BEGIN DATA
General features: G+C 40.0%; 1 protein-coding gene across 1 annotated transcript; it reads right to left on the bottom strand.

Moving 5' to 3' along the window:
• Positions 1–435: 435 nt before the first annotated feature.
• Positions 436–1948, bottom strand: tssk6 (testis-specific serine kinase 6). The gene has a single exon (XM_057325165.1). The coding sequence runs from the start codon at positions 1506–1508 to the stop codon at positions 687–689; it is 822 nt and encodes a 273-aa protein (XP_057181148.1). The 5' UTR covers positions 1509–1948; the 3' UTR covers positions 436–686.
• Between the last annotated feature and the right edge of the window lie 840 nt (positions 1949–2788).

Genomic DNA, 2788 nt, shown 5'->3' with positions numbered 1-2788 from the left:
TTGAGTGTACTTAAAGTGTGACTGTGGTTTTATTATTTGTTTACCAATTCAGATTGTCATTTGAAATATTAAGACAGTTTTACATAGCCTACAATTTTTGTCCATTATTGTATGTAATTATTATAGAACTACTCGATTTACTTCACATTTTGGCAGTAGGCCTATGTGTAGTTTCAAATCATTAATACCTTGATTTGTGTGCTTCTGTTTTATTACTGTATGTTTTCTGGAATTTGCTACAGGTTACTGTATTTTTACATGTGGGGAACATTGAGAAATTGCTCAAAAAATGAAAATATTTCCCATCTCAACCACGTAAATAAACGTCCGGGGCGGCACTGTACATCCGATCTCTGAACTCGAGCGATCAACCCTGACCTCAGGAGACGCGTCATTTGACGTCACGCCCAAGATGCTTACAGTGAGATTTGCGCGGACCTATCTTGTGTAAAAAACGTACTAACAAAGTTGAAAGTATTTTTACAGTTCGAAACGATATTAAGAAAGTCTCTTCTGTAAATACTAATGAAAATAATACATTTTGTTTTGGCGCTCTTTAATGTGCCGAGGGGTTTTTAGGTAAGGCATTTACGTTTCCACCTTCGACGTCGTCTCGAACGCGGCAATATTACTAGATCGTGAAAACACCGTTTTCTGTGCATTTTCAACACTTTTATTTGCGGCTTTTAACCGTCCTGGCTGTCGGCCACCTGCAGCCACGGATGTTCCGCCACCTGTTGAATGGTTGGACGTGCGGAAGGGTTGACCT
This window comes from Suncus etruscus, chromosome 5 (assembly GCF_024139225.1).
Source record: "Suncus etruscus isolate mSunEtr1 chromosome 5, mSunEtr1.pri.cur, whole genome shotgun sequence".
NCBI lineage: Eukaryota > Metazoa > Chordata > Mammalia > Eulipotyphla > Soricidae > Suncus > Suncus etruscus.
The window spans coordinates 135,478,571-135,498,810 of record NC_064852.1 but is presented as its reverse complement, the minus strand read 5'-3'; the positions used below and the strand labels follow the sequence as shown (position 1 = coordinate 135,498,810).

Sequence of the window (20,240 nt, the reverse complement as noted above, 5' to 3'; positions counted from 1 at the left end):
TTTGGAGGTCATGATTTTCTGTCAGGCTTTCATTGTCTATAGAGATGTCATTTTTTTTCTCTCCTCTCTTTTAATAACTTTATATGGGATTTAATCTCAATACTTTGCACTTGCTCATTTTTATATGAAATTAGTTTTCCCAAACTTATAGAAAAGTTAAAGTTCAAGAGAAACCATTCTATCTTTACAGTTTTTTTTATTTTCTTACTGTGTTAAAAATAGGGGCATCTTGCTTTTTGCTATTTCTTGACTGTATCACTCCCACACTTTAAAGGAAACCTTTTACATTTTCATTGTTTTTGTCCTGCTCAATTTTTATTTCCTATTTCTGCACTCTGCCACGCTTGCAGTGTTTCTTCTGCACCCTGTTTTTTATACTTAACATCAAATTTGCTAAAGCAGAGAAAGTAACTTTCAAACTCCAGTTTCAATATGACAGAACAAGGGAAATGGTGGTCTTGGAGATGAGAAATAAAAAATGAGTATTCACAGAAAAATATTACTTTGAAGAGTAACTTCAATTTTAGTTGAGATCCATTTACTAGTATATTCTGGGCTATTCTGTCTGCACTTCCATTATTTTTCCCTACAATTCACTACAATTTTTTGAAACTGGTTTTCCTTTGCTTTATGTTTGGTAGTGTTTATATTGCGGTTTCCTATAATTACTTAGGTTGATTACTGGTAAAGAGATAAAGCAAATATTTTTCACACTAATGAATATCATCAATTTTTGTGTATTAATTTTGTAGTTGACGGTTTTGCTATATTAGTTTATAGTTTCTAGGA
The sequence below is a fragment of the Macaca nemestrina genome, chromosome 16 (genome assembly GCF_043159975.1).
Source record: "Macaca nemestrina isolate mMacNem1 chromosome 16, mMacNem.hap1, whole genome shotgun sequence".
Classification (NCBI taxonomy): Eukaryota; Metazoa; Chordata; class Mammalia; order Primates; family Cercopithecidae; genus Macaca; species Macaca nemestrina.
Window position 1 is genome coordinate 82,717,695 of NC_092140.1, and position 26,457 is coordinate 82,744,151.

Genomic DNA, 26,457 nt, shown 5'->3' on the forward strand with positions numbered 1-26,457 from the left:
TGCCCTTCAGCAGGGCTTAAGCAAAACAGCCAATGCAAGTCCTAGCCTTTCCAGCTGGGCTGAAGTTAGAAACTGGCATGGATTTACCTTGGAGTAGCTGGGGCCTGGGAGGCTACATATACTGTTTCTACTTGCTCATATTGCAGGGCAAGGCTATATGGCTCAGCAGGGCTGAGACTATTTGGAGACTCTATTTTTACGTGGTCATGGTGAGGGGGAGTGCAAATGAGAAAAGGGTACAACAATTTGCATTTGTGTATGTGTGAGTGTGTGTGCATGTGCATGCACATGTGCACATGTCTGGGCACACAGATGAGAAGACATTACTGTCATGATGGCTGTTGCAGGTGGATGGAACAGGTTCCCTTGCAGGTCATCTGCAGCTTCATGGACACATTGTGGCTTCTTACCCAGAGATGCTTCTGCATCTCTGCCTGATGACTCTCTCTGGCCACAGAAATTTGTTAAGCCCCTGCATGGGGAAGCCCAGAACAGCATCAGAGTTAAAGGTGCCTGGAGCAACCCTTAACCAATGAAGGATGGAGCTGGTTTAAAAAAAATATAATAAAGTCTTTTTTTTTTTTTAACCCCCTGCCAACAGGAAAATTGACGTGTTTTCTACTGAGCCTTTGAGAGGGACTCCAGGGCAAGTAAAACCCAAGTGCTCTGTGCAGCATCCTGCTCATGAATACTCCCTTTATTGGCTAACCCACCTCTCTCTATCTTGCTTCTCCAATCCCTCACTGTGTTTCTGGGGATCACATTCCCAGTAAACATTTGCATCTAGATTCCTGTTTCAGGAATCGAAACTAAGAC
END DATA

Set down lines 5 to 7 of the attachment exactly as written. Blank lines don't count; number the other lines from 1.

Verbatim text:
• Between the last annotated feature and the right edge of the window lie 840 nt (positions 1949–2788).

Genomic DNA, 2788 nt, shown 5'->3' with positions numbered 1-2788 from the left:
TTGAGTGTACTTAAAGTGTGACTGTGGTTTTATTATTTGTTTACCAATTCAGATTGTCATTTGAAATATTAAGACAGTTTTACATAGCCTACAATTTTTGTCCATTATTGTATGTAATTATTATAGAACTACTCGATTTACTTCACATTTTGGCAGTAGGCCTATGTGTAGTTTCAAATCATTAATACCTTGATTTGTGTGCTTCTGTTTTATTACTGTATGTTTTCTGGAATTTGCTACAGGTTACTGTATTTTTACATGTGGGGAACATTGAGAAATTGCTCAAAAAATGAAAATATTTCCCATCTCAACCACGTAAATAAACGTCCGGGGCGGCACTGTACATCCGATCTCTGAACTCGAGCGATCAACCCTGACCTCAGGAGACGCGTCATTTGACGTCACGCCCAAGATGCTTACAGTGAGATTTGCGCGGACCTATCTTGTGTAAAAAACGTACTAACAAAGTTGAAAGTATTTTTACAGTTCGAAACGATATTAAGAAAGTCTCTTCTGTAAATACTAATGAAAATAATACATTTTGTTTTGGCGCTCTTTAATGTGCCGAGGGGTTTTTAGGTAAGGCATTTACGTTTCCACCTTCGACGTCGTCTCGAACGCGGCAATATTACTAGATCGTGAAAACACCGTTTTCTGTGCATTTTCAACACTTTTATTTGCGGCTTTTAACCGTCCTGGCTGTCGGCCACCTGCAGCCACGGATGTTCCGCCACCTGTTGAATGGTTGGACGTGCGGAAGGGTTGACCT